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    Objectivism Is The Everyman's Philosophy

    In the universe, what you see is what you get,

    figuring it out for yourself is the way to happiness,

    and each person's independence is respected by all

  • Rand's Philosophy in Her Own Words

    • "Metaphysics: Objective Reality"Nature, to be commanded, must be obeyed/Wishing won’t make it so." "The universe exists independent of consciousness"
    • "Epistemology: Reason" "You can’t eat your cake and have it, too." "Thinking is man’s only basic virtue"
    • "Ethics: Self-interest" "Man is an end in himself." "Man must act for his own rational self-interest" "The purpose of morality is to teach you[...] to enjoy yourself and live"
    • "Politics: Capitalism" "Give me liberty or give me death." "If life on earth is [a man's] purpose, he has a right to live as a rational being"
  • Objectivism Online Chat

    Reblogged:Rude and Concerned Are Not Synonyms

    Gus Van Horn blog
    By Gus Van Horn blog,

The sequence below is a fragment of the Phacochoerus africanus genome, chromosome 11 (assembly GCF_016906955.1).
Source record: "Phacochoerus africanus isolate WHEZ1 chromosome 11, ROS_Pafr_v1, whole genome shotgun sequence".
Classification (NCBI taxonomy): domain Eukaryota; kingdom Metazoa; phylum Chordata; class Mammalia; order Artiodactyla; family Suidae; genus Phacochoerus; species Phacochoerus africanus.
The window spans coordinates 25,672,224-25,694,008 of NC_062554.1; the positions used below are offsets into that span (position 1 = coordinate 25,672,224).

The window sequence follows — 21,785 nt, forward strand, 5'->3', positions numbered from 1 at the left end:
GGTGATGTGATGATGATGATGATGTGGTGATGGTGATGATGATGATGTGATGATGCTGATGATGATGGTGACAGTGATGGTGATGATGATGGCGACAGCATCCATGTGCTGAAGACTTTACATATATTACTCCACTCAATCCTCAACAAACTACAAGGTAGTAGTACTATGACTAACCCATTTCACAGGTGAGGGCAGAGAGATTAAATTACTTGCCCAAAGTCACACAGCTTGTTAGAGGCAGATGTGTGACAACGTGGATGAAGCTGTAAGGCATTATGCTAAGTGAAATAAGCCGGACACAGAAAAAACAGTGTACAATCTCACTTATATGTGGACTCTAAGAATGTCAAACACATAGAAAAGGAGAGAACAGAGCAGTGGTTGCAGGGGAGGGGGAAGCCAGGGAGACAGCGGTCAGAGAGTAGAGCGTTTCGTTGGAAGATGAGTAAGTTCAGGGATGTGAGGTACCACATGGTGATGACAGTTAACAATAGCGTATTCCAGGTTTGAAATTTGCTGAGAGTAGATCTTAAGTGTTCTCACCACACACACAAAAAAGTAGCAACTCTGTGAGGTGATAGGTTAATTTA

For better or worse, there is often a time delay for me when it comes to processing ridiculous and unexpected insults. A good example of this came during our recent family vacation, which included taking the kids to Disney World for a few days. Having gotten up later than we wanted for a scheduled event, we rushed to the park. Just after, I saw an opportunity to buy everyone breakfast while my wife stood in line with the kids for a ride. After my kids (aged seven and five) and I got a place in line, my wife joined us. So I headed out the building to get breakfast. No more than a yard or two from the building, two young adult females with technicolor dreadlocks accosted me, asking me where my children were. Assuming them to be park employees of some kind, I said, "Oh, they're with my wife."